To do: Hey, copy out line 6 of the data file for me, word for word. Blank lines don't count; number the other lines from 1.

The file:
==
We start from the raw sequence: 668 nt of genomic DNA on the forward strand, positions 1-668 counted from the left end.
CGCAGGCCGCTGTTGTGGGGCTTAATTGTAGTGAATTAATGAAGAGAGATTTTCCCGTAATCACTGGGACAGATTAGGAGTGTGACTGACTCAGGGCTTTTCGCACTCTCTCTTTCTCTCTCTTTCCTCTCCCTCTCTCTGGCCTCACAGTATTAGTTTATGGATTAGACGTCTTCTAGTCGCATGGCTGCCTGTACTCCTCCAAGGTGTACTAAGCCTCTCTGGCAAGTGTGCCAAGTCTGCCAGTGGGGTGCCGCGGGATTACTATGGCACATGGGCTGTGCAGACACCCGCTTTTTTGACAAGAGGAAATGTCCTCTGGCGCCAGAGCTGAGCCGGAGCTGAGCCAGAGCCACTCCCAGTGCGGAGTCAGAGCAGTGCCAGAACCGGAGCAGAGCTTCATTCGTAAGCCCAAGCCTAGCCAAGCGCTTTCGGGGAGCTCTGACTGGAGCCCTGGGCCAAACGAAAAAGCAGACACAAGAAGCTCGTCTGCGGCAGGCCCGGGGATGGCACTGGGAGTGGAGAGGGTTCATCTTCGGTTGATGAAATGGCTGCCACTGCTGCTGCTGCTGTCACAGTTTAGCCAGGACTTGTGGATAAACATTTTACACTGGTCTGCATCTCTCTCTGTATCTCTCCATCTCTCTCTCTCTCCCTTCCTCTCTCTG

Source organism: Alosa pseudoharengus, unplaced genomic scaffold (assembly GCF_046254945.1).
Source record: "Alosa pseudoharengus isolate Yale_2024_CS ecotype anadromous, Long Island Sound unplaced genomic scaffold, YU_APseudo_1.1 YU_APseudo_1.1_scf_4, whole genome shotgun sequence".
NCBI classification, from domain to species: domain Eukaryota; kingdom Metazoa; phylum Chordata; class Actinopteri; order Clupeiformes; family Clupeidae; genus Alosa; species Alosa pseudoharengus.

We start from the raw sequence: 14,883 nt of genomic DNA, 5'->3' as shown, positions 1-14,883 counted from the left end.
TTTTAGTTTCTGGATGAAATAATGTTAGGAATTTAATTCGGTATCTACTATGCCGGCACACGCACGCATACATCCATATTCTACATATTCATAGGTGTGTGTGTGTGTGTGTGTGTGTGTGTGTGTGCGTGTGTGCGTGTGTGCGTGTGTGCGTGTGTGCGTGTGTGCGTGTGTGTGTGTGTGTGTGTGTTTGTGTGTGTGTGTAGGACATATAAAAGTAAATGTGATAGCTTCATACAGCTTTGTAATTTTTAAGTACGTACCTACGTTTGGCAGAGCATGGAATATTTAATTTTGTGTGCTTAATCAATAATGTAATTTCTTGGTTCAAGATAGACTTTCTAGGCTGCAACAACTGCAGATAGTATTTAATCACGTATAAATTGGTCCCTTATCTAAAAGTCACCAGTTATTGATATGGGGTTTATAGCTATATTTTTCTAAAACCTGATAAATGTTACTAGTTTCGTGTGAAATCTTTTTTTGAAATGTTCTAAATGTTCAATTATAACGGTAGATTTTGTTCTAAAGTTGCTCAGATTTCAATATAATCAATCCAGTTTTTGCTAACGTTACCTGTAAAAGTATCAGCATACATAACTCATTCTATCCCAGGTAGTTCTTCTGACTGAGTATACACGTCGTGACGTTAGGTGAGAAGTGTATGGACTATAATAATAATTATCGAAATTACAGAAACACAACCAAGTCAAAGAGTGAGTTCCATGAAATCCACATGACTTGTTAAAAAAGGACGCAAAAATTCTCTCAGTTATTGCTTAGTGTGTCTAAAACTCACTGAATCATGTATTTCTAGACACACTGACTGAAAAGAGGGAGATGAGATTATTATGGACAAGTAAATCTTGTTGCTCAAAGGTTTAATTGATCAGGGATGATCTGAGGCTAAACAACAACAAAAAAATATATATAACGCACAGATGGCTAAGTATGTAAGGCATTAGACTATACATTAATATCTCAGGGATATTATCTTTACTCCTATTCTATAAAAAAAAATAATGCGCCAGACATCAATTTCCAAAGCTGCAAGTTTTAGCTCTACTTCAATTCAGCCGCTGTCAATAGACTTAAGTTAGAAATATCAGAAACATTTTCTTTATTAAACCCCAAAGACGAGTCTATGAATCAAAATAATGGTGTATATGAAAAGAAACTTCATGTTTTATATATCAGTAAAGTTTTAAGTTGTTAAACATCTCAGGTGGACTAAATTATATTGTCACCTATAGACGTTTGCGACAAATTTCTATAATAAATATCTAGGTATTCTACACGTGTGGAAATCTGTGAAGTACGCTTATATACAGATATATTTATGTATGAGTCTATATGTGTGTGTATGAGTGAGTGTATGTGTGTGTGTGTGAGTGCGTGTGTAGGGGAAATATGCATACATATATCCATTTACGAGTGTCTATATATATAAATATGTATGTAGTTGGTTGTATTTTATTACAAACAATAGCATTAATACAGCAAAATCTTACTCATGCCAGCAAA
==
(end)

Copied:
We start from the raw sequence: 14,883 nt of genomic DNA, 5'->3' as shown, positions 1-14,883 counted from the left end.